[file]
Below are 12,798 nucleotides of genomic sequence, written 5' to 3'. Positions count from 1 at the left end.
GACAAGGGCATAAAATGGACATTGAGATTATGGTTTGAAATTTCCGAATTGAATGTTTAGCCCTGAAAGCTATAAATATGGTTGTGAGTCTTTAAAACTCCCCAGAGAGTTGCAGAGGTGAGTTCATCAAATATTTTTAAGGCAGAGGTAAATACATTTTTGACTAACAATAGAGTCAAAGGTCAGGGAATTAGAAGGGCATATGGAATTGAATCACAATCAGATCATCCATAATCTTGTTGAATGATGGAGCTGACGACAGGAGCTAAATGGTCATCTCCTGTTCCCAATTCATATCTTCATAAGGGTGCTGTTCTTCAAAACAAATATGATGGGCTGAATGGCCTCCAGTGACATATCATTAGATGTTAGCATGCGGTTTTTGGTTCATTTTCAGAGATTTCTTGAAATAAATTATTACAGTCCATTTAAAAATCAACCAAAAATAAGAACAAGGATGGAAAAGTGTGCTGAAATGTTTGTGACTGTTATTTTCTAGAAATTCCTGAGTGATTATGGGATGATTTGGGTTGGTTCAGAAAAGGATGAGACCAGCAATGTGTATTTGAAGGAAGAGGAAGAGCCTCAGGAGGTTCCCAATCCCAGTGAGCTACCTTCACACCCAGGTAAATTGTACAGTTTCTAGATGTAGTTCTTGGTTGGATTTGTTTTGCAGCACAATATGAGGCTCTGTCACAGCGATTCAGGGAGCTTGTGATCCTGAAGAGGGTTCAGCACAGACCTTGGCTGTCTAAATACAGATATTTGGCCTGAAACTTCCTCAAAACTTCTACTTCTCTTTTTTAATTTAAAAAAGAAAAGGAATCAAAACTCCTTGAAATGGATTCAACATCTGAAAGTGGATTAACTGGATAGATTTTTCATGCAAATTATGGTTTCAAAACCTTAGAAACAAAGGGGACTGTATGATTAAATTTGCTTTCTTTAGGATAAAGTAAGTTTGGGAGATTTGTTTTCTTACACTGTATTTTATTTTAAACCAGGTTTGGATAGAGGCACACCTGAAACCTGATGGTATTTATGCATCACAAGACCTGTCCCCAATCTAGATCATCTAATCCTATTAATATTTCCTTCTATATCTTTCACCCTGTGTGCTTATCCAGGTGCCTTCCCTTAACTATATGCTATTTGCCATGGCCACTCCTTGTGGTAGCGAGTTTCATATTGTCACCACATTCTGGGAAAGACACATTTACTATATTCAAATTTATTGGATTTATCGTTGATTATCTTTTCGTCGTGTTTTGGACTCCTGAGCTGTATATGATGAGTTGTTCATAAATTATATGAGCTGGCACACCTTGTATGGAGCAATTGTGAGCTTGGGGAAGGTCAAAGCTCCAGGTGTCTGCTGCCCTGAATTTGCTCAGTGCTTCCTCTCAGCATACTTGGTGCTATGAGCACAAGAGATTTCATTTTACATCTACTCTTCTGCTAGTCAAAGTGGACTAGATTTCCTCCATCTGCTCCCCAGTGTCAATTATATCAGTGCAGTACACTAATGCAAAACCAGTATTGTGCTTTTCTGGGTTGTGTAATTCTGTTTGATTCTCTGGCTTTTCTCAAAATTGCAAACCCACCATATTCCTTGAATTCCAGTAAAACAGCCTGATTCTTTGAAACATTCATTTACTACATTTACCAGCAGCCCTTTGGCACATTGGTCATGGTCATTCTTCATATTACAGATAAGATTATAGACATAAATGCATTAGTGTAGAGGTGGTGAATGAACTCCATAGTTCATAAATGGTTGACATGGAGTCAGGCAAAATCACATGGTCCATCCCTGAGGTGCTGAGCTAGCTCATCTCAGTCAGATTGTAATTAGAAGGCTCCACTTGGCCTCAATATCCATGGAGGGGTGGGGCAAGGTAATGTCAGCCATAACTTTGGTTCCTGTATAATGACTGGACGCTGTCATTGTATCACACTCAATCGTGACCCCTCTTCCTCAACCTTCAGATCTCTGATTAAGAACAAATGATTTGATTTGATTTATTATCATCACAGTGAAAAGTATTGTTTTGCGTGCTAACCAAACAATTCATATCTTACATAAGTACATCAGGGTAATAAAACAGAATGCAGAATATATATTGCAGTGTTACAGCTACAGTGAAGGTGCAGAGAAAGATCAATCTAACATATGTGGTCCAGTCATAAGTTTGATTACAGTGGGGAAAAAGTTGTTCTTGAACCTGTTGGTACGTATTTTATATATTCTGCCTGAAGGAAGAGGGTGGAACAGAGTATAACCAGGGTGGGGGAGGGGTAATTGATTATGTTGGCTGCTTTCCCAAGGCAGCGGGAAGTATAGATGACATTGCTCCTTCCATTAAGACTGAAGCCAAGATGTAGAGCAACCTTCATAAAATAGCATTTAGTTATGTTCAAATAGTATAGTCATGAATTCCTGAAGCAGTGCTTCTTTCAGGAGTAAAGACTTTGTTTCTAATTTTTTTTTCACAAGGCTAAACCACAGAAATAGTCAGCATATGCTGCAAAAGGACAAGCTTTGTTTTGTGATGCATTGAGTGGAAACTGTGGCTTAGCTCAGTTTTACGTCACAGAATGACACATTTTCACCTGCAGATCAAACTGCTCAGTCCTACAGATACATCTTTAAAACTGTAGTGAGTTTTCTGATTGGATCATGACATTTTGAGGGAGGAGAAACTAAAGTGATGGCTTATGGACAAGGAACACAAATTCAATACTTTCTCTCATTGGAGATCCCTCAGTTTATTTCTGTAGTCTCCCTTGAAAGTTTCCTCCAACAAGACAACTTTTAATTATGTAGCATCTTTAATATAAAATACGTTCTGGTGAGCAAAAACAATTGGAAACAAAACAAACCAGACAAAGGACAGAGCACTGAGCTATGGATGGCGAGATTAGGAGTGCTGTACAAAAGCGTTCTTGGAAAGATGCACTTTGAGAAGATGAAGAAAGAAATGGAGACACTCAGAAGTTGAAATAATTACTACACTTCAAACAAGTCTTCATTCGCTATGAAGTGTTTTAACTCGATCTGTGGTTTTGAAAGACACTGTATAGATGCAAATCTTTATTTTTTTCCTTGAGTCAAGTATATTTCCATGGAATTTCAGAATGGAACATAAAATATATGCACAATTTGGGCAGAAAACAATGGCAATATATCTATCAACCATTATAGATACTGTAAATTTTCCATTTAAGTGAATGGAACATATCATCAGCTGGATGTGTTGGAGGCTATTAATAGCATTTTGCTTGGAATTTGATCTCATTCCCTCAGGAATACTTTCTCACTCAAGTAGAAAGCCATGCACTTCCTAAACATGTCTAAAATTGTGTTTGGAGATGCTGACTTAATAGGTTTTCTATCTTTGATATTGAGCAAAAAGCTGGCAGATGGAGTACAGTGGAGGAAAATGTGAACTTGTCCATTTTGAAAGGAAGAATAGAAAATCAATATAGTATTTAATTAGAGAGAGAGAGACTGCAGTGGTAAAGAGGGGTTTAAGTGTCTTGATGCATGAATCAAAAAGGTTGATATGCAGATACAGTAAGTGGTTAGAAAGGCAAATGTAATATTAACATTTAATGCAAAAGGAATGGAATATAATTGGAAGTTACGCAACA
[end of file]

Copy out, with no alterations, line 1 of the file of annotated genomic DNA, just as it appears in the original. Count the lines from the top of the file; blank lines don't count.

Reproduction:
Below are 12,798 nucleotides of genomic sequence, written 5' to 3'. Positions count from 1 at the left end.